Stonum v. County of Kern et al

Filing 64

ORDER DENYING AS MOOT 56 Plaintiff's Motion to Compel Discovery, signed by Magistrate Judge Jennifer L. Thurston on 2/12/2018. (Hall, S)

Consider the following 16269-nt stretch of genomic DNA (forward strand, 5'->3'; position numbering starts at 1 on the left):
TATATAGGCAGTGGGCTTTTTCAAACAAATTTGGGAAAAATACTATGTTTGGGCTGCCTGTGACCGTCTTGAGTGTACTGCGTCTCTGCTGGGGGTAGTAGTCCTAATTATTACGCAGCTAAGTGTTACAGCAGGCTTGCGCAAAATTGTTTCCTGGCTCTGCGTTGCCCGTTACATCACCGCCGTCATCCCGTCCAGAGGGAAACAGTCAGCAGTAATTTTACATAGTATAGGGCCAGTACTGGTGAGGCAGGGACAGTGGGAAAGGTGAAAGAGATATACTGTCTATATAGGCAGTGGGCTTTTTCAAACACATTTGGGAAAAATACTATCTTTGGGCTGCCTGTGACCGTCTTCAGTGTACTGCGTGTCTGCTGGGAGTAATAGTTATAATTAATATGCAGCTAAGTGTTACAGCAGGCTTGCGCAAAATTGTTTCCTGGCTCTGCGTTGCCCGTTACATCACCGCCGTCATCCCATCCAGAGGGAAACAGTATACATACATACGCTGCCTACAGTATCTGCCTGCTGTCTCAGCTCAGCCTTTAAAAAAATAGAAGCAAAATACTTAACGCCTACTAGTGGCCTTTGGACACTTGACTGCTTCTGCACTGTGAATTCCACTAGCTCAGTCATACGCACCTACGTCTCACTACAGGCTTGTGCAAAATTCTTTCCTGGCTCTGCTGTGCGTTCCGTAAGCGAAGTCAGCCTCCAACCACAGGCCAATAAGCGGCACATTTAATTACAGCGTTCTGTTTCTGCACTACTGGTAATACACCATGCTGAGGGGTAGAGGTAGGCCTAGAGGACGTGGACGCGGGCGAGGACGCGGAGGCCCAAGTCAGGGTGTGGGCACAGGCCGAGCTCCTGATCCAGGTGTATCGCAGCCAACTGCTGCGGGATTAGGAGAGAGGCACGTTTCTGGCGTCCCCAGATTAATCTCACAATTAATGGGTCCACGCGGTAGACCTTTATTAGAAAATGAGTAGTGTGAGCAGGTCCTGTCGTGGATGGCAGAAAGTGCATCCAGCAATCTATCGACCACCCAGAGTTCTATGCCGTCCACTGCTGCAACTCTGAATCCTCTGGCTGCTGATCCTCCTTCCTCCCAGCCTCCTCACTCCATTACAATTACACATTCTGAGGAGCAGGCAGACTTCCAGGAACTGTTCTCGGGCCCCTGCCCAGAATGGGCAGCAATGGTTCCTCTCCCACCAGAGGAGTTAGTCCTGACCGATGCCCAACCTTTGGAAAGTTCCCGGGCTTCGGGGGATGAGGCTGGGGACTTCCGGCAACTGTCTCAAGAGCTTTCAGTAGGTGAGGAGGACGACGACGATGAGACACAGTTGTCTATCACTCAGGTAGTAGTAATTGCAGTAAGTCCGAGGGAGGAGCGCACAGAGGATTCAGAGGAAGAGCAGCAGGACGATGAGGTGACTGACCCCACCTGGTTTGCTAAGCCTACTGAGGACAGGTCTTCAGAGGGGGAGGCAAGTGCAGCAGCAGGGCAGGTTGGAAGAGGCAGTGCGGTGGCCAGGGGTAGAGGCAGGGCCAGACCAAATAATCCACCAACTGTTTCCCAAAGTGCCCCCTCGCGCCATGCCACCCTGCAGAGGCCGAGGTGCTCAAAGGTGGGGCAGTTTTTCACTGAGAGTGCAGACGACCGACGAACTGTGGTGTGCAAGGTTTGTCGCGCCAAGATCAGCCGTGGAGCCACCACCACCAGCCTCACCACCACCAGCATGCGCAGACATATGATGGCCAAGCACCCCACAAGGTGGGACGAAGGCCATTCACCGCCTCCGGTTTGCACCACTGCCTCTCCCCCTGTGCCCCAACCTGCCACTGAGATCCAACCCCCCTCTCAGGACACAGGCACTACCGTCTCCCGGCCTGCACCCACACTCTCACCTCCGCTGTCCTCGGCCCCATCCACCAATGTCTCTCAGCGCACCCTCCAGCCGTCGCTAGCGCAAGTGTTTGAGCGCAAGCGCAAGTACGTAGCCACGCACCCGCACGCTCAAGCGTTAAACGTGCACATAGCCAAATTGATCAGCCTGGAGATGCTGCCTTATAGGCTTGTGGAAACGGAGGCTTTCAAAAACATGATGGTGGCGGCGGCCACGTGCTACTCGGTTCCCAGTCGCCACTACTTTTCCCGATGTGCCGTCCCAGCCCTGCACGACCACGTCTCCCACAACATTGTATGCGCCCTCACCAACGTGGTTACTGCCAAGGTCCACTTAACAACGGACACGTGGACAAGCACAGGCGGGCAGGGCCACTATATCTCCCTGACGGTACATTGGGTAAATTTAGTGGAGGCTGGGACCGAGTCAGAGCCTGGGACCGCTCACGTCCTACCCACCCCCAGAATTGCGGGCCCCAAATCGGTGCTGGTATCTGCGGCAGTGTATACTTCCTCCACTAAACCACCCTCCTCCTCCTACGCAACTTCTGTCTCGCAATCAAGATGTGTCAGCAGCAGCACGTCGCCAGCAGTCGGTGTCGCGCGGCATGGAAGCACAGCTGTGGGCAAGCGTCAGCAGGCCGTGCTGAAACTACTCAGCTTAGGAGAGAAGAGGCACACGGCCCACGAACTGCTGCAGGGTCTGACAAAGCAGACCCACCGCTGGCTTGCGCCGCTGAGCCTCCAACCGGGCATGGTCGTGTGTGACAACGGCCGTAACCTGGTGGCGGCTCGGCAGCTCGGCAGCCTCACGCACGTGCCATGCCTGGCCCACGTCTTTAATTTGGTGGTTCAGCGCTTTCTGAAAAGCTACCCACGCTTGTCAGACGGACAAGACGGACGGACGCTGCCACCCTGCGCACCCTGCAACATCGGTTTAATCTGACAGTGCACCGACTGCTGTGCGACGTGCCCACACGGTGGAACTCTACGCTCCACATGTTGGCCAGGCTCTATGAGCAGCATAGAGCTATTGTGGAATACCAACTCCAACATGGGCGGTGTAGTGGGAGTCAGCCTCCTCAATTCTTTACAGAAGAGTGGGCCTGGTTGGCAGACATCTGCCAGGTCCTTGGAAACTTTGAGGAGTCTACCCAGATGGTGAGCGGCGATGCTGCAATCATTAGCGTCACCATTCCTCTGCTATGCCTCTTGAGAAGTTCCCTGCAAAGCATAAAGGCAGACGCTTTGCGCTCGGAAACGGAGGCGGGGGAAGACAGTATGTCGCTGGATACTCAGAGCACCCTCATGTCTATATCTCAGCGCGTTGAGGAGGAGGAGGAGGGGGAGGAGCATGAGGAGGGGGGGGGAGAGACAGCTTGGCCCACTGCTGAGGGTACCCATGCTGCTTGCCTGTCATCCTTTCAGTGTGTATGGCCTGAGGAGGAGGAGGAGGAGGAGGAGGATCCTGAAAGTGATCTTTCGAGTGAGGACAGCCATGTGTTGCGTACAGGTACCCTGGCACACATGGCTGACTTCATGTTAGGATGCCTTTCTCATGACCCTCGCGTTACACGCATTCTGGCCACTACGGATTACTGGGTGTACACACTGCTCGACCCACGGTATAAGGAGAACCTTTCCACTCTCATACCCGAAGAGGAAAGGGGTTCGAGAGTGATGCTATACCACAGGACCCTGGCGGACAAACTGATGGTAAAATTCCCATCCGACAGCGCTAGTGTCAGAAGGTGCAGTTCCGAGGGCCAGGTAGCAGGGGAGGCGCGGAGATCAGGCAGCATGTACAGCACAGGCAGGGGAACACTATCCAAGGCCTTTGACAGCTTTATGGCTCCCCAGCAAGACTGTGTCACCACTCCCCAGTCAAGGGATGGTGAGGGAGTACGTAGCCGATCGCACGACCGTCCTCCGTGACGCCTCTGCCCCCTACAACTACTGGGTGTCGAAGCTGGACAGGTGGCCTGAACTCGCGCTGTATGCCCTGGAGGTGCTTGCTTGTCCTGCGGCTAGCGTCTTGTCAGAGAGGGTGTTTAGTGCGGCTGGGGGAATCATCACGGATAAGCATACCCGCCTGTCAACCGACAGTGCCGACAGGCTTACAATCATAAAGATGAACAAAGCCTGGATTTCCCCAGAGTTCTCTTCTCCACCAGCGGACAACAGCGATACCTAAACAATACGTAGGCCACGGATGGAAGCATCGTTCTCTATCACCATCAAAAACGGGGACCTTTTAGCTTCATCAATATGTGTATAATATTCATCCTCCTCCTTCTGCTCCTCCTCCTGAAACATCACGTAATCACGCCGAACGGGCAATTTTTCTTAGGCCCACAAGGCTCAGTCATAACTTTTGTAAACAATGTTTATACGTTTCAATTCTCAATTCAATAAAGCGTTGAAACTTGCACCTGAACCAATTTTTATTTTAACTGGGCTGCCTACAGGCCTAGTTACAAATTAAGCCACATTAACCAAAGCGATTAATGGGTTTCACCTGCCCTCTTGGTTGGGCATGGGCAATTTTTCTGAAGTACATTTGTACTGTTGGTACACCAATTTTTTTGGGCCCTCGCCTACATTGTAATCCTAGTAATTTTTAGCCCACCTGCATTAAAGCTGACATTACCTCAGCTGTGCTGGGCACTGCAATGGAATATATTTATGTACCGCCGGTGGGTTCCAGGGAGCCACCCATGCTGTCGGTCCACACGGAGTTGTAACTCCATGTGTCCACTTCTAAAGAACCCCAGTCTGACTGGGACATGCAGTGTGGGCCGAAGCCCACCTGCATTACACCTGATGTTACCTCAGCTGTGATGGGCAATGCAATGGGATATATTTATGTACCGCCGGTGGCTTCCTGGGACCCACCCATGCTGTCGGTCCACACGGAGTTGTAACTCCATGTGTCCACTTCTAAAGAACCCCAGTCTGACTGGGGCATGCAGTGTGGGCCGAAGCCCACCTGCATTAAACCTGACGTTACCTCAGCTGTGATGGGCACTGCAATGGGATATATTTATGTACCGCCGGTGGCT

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1 2 3 4 5 6 7 8 UNITED STATES DISTRICT COURT 9 EASTERN DISTRICT OF CALIFORNIA 10 11 DWAYNE STONUM, Plaintiffs, 12 v. 13 14 COUNTY OF KERN, Defendant. 15 ) ) ) ) ) ) ) ) ) Case No.: 1:16-cv-1076 - JLT ORDER DENYING AS MOOT PLAINTIFF’S MOTION TO COMPEL DISCOVERY (Doc. 56) 16 17 Dwayne Stonum seeks to compel responses to his first set of requests for production of 18 documents from the County of Kern. (Doc. 56) The County opposes the motion, asserting that after 19 the filing of the motion, it responded to the discovery requests. (Doc. 59) For the following reasons, 20 Plaintiff’s motion is DENIED. 21 I. 22 Factual and Procedural History Plaintiff asserts that he was discriminated against as an employee of the County on the basis of 23 race and age, and initiated this action by filing a complaint on July 26, 2016. (See generally Doc. 1) 24 The County filed a motion for judgment on the pleadings, which was granted on June 16, 2017. (Docs. 25 29, 37) Therefore, the individual defendants were dismissed from the action, and only Plaintiff’s 26 claims against the County remain. 27 28 On July 14, 2017, the Court held a scheduling conference with Plaintiff and the County, setting the applicable deadlines governing the action. (Doc. 43) The parties were ordered to complete non1 1 expert discovery no later than January 19, 2018; and all expert discovery no later than February 5, 2 2018. (Id. at 1) Plaintiff propounded a request for production of documents upon the County on 3 November 4, 2017. (Doc. 50 at 2) 4 On December 4, 2017, the County informed the Court that it was in the process of associating in 5 new attorneys to serve as lead counsel in the matter. (Doc. 49) In addition, the County reported it was 6 “in the process of responding to a discovery request from Plaintiff for Production of Documents.” (Id. 7 at 1) The County reported that “[a]n extension of time was requested by defendant so that counsel 8 would have time to review the documents in possession, custody or control of the counties so that a 9 proper response can be done,” but Plaintiff did not respond to the request. (Id.) Defendant suggested 10 the non-expert discovery deadline “be extended by sixty (60) days in order to give associated counsel 11 time to get up to speed and be satisfied that all written discovery has been completed.” (Id. at 1-2) 12 On December 8, 2017, the Court vacated the mid-discovery status conference, but reminded the 13 parties “of their obligation to complete all discovery within the time frames set forth in the Scheduling 14 Order.” (Doc. 54) In addition, the parties were informed: “If after review of the file counsel for the 15 defendants feel additional time is needed for discovery, due to their recent assignment to the case, they 16 SHALL meet and confer with plaintiff to attempt to obtain a stipulation to amend the schedule. If this 17 fails, the defendants may file a motion to amend the case schedule.” (Id.) The same date, the County 18 responded to Plaintiff’s discovery requests, including “objections to certain document requests,” and 19 reporting it would “produce all responsive, non-privileged documents as soon as they were available.” 20 (Doc. 59 at 2) 21 The parties report they had a conversation regarding the outstanding discovery requests on 22 December 15, 2017. (Doc. 59 at 2; Doc. 61 at 2) During this conversation, Michael Lehman, counsel 23 for the County, asserts that he “again expressed Defendants' willingness to produce the documents and 24 that they would comply with their discovery obligation as soon as the entire case file was received.” 25 (Doc. 59 at 2) Therefore, he “suggested that Plaintiff delay the filing of the subject Motion to Compel 26 until after he had received and reviewed the documents.” (Id.) Plaintiff reports he did not agree 27 “because it would have a prejudicial impact [on] his case.” (Doc. 61 at 2) According to Plaintiff, with 28 the discovery deadlines ordered by the Court, he would lose the “ability to do follow-up discovery” if 2 1 he granted the extension requested by the County. (Id.) 2 On January 5, 2018, Plaintiff filed the motion to compel discovery now pending before the 3 Court. (Doc. 56) The County filed its opposition to the motion on January 29, 2018, reporting the 4 requested discovery has been produced. (Doc. 59) Plaintiff filed a declaration in reply on February 2, 5 2018, in which he confirmed the receipt of a box of documents from the County. (Doc. 61 at 4, ¶ 13) 6 II. 7 8 9 10 11 12 Discovery The scope and limitations of discovery are set forth by the Federal Rules of Civil Procedure. In relevant part, Rule 26(b) states: Unless otherwise limited by court order, parties may obtain discovery regarding any nonprivileged manner that is relevant to any party’s claim or defense – including the existence, description, nature, custody, condition, and location of any documents or other tangible things . . . For good cause, the court may order discovery of any matter relevant to the subject matter involved in the accident. Relevant information need not be admissible at the trial if the discovery appears reasonably calculated to lead to the discovery of admissible evidence. 13 Fed. R. Civ. P. 26(b). Relevant evidence is defined as “evidence having any tendency to make the 14 existence of any fact that is of consequence to the determination of the action more probable or less 15 probable than it would be without the evidence.” Fed. R. Evid. 401. Relevancy is interpreted “broadly 16 to encompass any matter that bears on, or that reasonably could lead to other matter that could bear on 17 any issue that is or may be in the case.” Oppenheimer Fund, Inc. v. Sanders, 437 U.S. 340, 351 (1978). 18 A party may request documents “in the responding party’s possession, custody, or control.” 19 Fed. R. Civ. P. 34(a)(1). Similarly, a party may serve a request “to permit entry onto designated land or 20 other property possessed or controlled by the responding party, so that the requesting party may 21 inspect, measure, survey, photograph, test, or sample the property . . .” Fed. R. Civ. P. 34(a)(2). A 22 request is adequate if it describes items with “reasonable particularity;” specifies a reasonable time, 23 place, and manner for the inspection; and specifies the form or forms in which electronic information 24 can be produced. Fed. R. Civ. P. 34(b). Thus, a request is sufficiently clear if it “places the party upon 25 ‘reasonable notice of what is called for and what is not.’” Kidwiler v. Progressive Paloverde Ins. Co., 26 192 F.R.D. 193, 202 (N.D. W. Va. 2000) (quoting Parsons v. Jefferson-Pilot Corp., 141 F.R.D. 408, 27 412 (M.D.N.C. 1992)); see also Schwarzer, Tashima & Wagstaffe, California Practice Guide: Federal 28 Civil Procedure before Trial (Rev. #1 2011) Discovery, para. 11:1886 (“the apparent test is whether a 3 1 respondent of average intelligence would know what items to produce”). The responding party must respond in writing and is obliged to produce all specified relevant 2 3 and non-privileged documents, tangible things, or electronically stored information in its “possession, 4 custody, or control” on the date specified. Fed. R. Civ. P. 34(a). Actual possession, custody or control 5 is not required. “A party may be ordered to produce a document in the possession of a non-party entity 6 if that party has a legal right to obtain the document or has control over the entity who is in possession 7 of the document.” Soto v. City of Concord, 162 F.R.D. 603, 620 (N.D. Cal. 1995). Such documents 8 include documents under the control of the party’s attorney. Meeks v. Parson, 2009 WL 3303718 (E.D. 9 Cal. Sept. 18, 2009) (involving a subpoena to the CDCR); Axler v. Scientific Ecology Group, Inc., 196 10 F.R.D. 210, 212 (D. Mass. 2000) (a “party must produce otherwise discoverable documents that are in 11 his attorneys’ possession, custody or control”). In the alternative, a party may state an objection to a request, including the reasons. Fed. R. 12 13 Civ. P. 34(b)(2)(A)-(B). The party who resists discovery “has the burden to show that discovery should 14 not be allowed, and has the burden of clarifying, explaining, and supporting its objections.” Oakes v. 15 Halvorsen Marine Ltd., 189 F.R.D 281, 283 (C.D. Cal. 1998) (citing Nestle Food Corp. v. Aetna Cas. 16 & Sur. Co., 135 F.R.D. 101, 104 (D.N.J. 1990)). Boilerplate objections to a request for a production 17 are not sufficient. Burlington Northern & Santa Fe Ry. v. United States Dist. Court, 408 F.3d 1142, 18 1149 (9th Cir. 2005). 19 III. Discussion and Analysis 20 A. Request to Compel Discovery 21 If a party “fails to respond that inspection will be permitted - or fails to permit inspection - as 22 requested under Rule 34,” the propounding party may make a motion to compel production of the 23 documents. Fed. R. Civ. P. 37(a)(3)(B)(iv). Further, “an evasive or incomplete disclosure, answer, or 24 response must be treated as a failure to disclose, answer or respond.” Fed. R. Civ. P. 37(a)(4). “The 25 moving party bears the burden of demonstrating ‘actual and substantial prejudice’ from the denial of 26 discovery.” Hasan v. Johnson, 2012 U.S. Dist. LEXIS 21578 at *5 (E.D. Cal. Apr. 9, 2012) (citing 27 Hallet v. Morgan, 296 F.3d 732, 751 (9th Cir. 2002)). 28 It is undisputed that the County served an incomplete response to Plaintiff’s request for 4 1 production and did not produce any documents until after the motion to compel was filed. (Doc. 59 at 2 2; Doc. 61 at 4, ¶ 13) Although criticizing the lack of organization of the documents he received, 3 Plaintiff does not assert the documents were not responsive to his requests, or that the County failed to 4 produce documents in response to any specific request for production. Thus, it appears Plaintiff has 5 received the discovery he sought to compel and the motion, on these grounds, is moot. 6 B. Request for Expenses 7 In Plaintiff’s motion, he requested “sanctions (to the extent the Court deems appropriate)” for 8 the County’s failure to produce the documents requested, including “requiring the aforesaid Defendant 9 to pay Plaintiff reasonable expenses” pursuant to Rule 37(a). (Doc. 56 at 3) In the reply, Plaintiff 10 again asserted the County “should pay for the costs associated with the subject motion to compel.” 11 (Doc. 61 at 5) 12 Pursuant to Rule 37 of the Federal Rules of Civil Procedure, if a motion to compel discovery is 13 granted— “or if the or if the disclosure or requested discovery is provided after the motion was filed— 14 the court must, after giving an opportunity to be heard, require the party … whose conduct necessitated 15 the motion, the party or attorney advising that conduct, or both to pay the movant’s reasonable 16 expenses incurred in making the motion, including attorney’s fees.” Fed. R. Civ. P 37(a)(5)(A). 17 Plaintiff fails to identify any specific expenses regarding the filing of this motion. As a pro se litigant, 18 he is not entitled to recover the time expended as “attorneys’ fees” related to this motion. See Elwood 19 v. Drescher, 456 F.3d 943, 946 (9th Cir. 2006) (pro-se litigants cannot recover attorneys’ fees). 20 Accordingly, Plaintiff’s request for expenses is DENIED. 21 C. Request to Continue Discovery Deadlines 22 Plaintiff requests that the discovery deadlines be continued “on a prorated basis from the time 23 that the Defendant should have produced requested documents, and the remaining tine that Plaintiff 24 would have had to complete discovery.” (Doc. 61 at 5) However, the improper method to make a 25 request to amend the Court’s Scheduling Order. Rather, such a request must be made by written 26 motion pursuant to Rule 16 of the Federal Rules of Civil Procedure. See Jackson v. Laureate, Inc., 186 27 F.R.D. 605, 607 (E.D. Cal. 1999) (explaining a party seeking modification of a scheduling order must 28 demonstrate (1) diligence in assisting the Court in creating a schedule, (2) that noncompliance with a 5 1 deadline occurred or would occur, notwithstanding efforts to comply, because of matters that could not 2 have been reasonably anticipated at the time of the scheduling conference, and (3) diligence in seeking 3 amendment of the order, once it become apparent that the deadlines could not be met). Accordingly, 4 Plaintiff’s request for modification of the discovery deadlines is procedurally improper and is DENIED. 5 IV. Conclusion and Order 6 Based upon the foregoing, the Court ORDERS: 7 1. Plaintiff’s motion to compel discovery is denied as MOOT; 8 2. Plaintiff’s request for expenses is DENIED; and 9 3. Plaintiff’s request for modification of the discovery deadlines is DENIED without prejudice. 10 11 12 13 14 IT IS SO ORDERED. Dated: February 12, 2018 /s/ Jennifer L. Thurston UNITED STATES MAGISTRATE JUDGE 15 16 17 18 19 20 21 22 23 24 25 26 27 28 6